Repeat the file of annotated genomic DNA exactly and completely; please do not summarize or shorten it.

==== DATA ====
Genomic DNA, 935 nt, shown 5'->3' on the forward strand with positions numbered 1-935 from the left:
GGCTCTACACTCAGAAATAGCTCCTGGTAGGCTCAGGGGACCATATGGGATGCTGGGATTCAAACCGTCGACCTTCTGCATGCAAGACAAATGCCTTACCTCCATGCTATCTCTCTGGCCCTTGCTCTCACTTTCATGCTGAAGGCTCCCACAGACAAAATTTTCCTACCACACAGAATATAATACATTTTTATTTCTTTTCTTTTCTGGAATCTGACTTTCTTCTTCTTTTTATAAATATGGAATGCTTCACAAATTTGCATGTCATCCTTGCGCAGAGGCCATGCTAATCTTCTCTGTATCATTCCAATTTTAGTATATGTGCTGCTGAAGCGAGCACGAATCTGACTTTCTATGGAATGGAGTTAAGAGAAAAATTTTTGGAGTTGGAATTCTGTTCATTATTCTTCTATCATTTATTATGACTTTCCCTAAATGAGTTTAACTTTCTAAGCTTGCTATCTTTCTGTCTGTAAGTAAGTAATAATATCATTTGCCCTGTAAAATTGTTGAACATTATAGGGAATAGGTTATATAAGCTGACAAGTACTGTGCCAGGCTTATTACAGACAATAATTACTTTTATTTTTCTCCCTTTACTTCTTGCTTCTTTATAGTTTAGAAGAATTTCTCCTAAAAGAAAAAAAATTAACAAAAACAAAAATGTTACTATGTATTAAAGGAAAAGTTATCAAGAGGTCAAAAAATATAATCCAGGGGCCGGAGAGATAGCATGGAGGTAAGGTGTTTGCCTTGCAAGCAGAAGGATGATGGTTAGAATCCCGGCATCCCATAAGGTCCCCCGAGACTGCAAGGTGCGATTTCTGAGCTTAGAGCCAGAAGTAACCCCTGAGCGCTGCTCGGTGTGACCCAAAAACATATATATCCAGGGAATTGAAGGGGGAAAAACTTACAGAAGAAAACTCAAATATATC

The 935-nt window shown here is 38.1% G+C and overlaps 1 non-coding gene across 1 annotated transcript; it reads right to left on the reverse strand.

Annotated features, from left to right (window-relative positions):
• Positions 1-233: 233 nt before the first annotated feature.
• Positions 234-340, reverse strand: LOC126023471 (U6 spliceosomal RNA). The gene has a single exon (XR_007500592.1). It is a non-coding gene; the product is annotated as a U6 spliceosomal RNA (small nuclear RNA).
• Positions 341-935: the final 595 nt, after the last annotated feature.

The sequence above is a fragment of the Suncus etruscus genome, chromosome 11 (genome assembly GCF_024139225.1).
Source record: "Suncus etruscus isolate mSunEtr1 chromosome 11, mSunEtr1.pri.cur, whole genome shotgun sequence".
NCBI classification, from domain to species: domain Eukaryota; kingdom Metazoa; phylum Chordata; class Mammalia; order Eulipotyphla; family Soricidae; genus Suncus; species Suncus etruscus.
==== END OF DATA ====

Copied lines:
Genomic DNA, 935 nt, shown 5'->3' on the forward strand with positions numbered 1-935 from the left:
GGCTCTACACTCAGAAATAGCTCCTGGTAGGCTCAGGGGACCATATGGGATGCTGGGATTCAAACCGTCGACCTTCTGCATGCAAGACAAATGCCTTACCTCCATGCTATCTCTCTGGCCCTTGCTCTCACTTTCATGCTGAAGGCTCCCACAGACAAAATTTTCCTACCACACAGAATATAATACATTTTTATTTCTTTTCTTTTCTGGAATCTGACTTTCTTCTTCTTTTTATAAATATGGAATGCTTCACAAATTTGCATGTCATCCTTGCGCAGAGGCCATGCTAATCTTCTCTGTATCATTCCAATTTTAGTATATGTGCTGCTGAAGCGAGCACGAATCTGACTTTCTATGGAATGGAGTTAAGAGAAAAATTTTTGGAGTTGGAATTCTGTTCATTATTCTTCTATCATTTATTATGACTTTCCCTAAATGAGTTTAACTTTCTAAGCTTGCTATCTTTCTGTCTGTAAGTAAGTAATAATATCATTTGCCCTGTAAAATTGTTGAACATTATAGGGAATAGGTTATATAAGCTGACAAGTACTGTGCCAGGCTTATTACAGACAATAATTACTTTTATTTTTCTCCCTTTACTTCTTGCTTCTTTATAGTTTAGAAGAATTTCTCCTAAAAGAAAAAAAATTAACAAAAACAAAAATGTTACTATGTATTAAAGGAAAAGTTATCAAGAGGTCAAAAAATATAATCCAGGGGCCGGAGAGATAGCATGGAGGTAAGGTGTTTGCCTTGCAAGCAGAAGGATGATGGTTAGAATCCCGGCATCCCATAAGGTCCCCCGAGACTGCAAGGTGCGATTTCTGAGCTTAGAGCCAGAAGTAACCCCTGAGCGCTGCTCGGTGTGACCCAAAAACATATATATCCAGGGAATTGAAGGGGGAAAAACTTACAGAAGAAAACTCAAATATATC

The 935-nt window shown here is 38.1% G+C and overlaps 1 non-coding gene across 1 annotated transcript; it reads right to left on the reverse strand.

Annotated features, from left to right (window-relative positions):
• Positions 1-233: 233 nt before the first annotated feature.
• Positions 234-340, reverse strand: LOC126023471 (U6 spliceosomal RNA). The gene has a single exon (XR_007500592.1). It is a non-coding gene; the product is annotated as a U6 spliceosomal RNA (small nuclear RNA).
• Positions 341-935: the final 595 nt, after the last annotated feature.

The sequence above is a fragment of the Suncus etruscus genome, chromosome 11 (genome assembly GCF_024139225.1).
Source record: "Suncus etruscus isolate mSunEtr1 chromosome 11, mSunEtr1.pri.cur, whole genome shotgun sequence".
NCBI classification, from domain to species: domain Eukaryota; kingdom Metazoa; phylum Chordata; class Mammalia; order Eulipotyphla; family Soricidae; genus Suncus; species Suncus etruscus.